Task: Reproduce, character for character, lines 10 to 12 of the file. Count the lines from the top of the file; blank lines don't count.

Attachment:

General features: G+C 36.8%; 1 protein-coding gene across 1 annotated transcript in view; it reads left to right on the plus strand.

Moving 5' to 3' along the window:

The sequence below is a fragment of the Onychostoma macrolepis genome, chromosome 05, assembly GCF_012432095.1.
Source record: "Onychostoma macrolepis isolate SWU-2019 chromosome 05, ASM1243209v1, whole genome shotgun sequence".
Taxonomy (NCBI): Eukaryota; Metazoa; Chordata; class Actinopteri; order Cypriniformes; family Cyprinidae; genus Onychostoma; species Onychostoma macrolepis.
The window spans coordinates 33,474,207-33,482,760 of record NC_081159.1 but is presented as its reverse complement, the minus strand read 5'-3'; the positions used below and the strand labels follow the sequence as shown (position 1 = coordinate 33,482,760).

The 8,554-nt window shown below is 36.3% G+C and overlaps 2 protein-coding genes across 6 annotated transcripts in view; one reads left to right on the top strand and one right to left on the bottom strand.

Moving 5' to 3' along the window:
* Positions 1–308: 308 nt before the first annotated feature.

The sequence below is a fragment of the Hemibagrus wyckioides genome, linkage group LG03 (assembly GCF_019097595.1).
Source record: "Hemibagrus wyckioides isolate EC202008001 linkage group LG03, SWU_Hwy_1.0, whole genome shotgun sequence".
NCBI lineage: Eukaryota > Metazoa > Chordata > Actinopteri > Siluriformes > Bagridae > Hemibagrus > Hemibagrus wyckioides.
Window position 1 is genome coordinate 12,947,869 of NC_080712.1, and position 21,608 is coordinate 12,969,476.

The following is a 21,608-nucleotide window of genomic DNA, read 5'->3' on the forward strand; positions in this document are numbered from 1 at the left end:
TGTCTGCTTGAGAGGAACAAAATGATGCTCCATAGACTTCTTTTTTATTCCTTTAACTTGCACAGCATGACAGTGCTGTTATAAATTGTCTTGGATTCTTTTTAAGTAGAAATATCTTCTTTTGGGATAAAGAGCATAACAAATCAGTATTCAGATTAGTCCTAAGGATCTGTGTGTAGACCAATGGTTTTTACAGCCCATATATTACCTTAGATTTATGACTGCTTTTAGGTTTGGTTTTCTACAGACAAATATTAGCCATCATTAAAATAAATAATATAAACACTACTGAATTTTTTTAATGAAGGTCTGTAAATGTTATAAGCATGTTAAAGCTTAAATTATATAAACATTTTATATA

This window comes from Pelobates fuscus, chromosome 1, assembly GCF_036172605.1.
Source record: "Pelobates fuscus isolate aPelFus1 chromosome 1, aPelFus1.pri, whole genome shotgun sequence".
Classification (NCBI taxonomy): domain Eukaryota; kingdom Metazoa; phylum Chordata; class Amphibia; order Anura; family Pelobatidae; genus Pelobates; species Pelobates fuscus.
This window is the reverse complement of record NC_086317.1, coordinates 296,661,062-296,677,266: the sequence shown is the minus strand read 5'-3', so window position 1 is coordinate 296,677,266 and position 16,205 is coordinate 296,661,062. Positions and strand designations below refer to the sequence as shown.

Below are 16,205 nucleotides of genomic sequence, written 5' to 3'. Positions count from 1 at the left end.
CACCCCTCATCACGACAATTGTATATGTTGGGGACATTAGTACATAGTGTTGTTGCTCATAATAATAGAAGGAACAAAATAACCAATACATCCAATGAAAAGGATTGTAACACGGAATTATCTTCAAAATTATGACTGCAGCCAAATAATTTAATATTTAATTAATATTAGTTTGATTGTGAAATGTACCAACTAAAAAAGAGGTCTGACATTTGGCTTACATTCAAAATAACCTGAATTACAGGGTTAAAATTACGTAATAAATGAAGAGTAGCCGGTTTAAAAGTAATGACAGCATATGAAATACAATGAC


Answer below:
The sequence below is a fragment of the Hemibagrus wyckioides genome, linkage group LG03 (assembly GCF_019097595.1).
Source record: "Hemibagrus wyckioides isolate EC202008001 linkage group LG03, SWU_Hwy_1.0, whole genome shotgun sequence".
NCBI lineage: Eukaryota > Metazoa > Chordata > Actinopteri > Siluriformes > Bagridae > Hemibagrus > Hemibagrus wyckioides.